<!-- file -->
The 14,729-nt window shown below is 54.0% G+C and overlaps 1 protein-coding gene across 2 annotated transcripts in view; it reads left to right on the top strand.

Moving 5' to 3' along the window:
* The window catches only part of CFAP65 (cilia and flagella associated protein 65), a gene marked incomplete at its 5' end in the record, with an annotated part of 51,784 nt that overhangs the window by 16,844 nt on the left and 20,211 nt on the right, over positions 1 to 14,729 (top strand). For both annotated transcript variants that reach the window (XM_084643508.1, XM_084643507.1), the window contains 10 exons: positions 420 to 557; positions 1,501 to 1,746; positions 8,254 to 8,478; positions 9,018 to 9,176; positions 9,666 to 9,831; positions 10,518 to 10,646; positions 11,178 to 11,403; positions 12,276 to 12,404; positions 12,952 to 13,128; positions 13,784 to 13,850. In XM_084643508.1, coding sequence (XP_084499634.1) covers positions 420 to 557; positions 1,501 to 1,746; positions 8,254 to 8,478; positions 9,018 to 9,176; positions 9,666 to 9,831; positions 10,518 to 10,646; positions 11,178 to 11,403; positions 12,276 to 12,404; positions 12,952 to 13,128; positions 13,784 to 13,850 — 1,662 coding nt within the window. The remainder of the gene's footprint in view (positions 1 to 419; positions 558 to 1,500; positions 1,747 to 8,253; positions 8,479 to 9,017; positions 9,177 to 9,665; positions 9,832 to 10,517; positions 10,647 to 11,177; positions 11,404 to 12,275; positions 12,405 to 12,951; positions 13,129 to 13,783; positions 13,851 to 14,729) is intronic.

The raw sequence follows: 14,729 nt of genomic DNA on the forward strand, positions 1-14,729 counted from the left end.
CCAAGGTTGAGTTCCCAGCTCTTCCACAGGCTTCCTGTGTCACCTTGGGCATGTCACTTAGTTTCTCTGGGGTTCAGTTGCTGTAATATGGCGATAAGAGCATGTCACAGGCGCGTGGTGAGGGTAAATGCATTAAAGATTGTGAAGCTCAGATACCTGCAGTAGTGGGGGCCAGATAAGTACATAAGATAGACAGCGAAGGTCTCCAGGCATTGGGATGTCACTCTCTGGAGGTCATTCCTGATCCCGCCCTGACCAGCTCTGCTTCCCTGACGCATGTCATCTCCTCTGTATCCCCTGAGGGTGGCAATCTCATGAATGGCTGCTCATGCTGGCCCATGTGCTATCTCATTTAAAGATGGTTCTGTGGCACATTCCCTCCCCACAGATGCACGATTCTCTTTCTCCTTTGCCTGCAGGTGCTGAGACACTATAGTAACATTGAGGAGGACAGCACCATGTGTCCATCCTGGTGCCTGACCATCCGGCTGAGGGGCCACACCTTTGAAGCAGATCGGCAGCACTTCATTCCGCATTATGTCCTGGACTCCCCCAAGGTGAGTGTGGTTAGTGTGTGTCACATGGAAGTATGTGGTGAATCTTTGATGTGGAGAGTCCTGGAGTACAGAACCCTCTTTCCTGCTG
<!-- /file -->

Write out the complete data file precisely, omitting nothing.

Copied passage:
The 14,729-nt window shown below is 54.0% G+C and overlaps 1 protein-coding gene across 2 annotated transcripts in view; it reads left to right on the top strand.

Moving 5' to 3' along the window:
* The window catches only part of CFAP65 (cilia and flagella associated protein 65), a gene marked incomplete at its 5' end in the record, with an annotated part of 51,784 nt that overhangs the window by 16,844 nt on the left and 20,211 nt on the right, over positions 1 to 14,729 (top strand). For both annotated transcript variants that reach the window (XM_084643508.1, XM_084643507.1), the window contains 10 exons: positions 420 to 557; positions 1,501 to 1,746; positions 8,254 to 8,478; positions 9,018 to 9,176; positions 9,666 to 9,831; positions 10,518 to 10,646; positions 11,178 to 11,403; positions 12,276 to 12,404; positions 12,952 to 13,128; positions 13,784 to 13,850. In XM_084643508.1, coding sequence (XP_084499634.1) covers positions 420 to 557; positions 1,501 to 1,746; positions 8,254 to 8,478; positions 9,018 to 9,176; positions 9,666 to 9,831; positions 10,518 to 10,646; positions 11,178 to 11,403; positions 12,276 to 12,404; positions 12,952 to 13,128; positions 13,784 to 13,850 — 1,662 coding nt within the window. The remainder of the gene's footprint in view (positions 1 to 419; positions 558 to 1,500; positions 1,747 to 8,253; positions 8,479 to 9,017; positions 9,177 to 9,665; positions 9,832 to 10,517; positions 10,647 to 11,177; positions 11,404 to 12,275; positions 12,405 to 12,951; positions 13,129 to 13,783; positions 13,851 to 14,729) is intronic.

The raw sequence follows: 14,729 nt of genomic DNA on the forward strand, positions 1-14,729 counted from the left end.
CCAAGGTTGAGTTCCCAGCTCTTCCACAGGCTTCCTGTGTCACCTTGGGCATGTCACTTAGTTTCTCTGGGGTTCAGTTGCTGTAATATGGCGATAAGAGCATGTCACAGGCGCGTGGTGAGGGTAAATGCATTAAAGATTGTGAAGCTCAGATACCTGCAGTAGTGGGGGCCAGATAAGTACATAAGATAGACAGCGAAGGTCTCCAGGCATTGGGATGTCACTCTCTGGAGGTCATTCCTGATCCCGCCCTGACCAGCTCTGCTTCCCTGACGCATGTCATCTCCTCTGTATCCCCTGAGGGTGGCAATCTCATGAATGGCTGCTCATGCTGGCCCATGTGCTATCTCATTTAAAGATGGTTCTGTGGCACATTCCCTCCCCACAGATGCACGATTCTCTTTCTCCTTTGCCTGCAGGTGCTGAGACACTATAGTAACATTGAGGAGGACAGCACCATGTGTCCATCCTGGTGCCTGACCATCCGGCTGAGGGGCCACACCTTTGAAGCAGATCGGCAGCACTTCATTCCGCATTATGTCCTGGACTCCCCCAAGGTGAGTGTGGTTAGTGTGTGTCACATGGAAGTATGTGGTGAATCTTTGATGTGGAGAGTCCTGGAGTACAGAACCCTCTTTCCTGCTG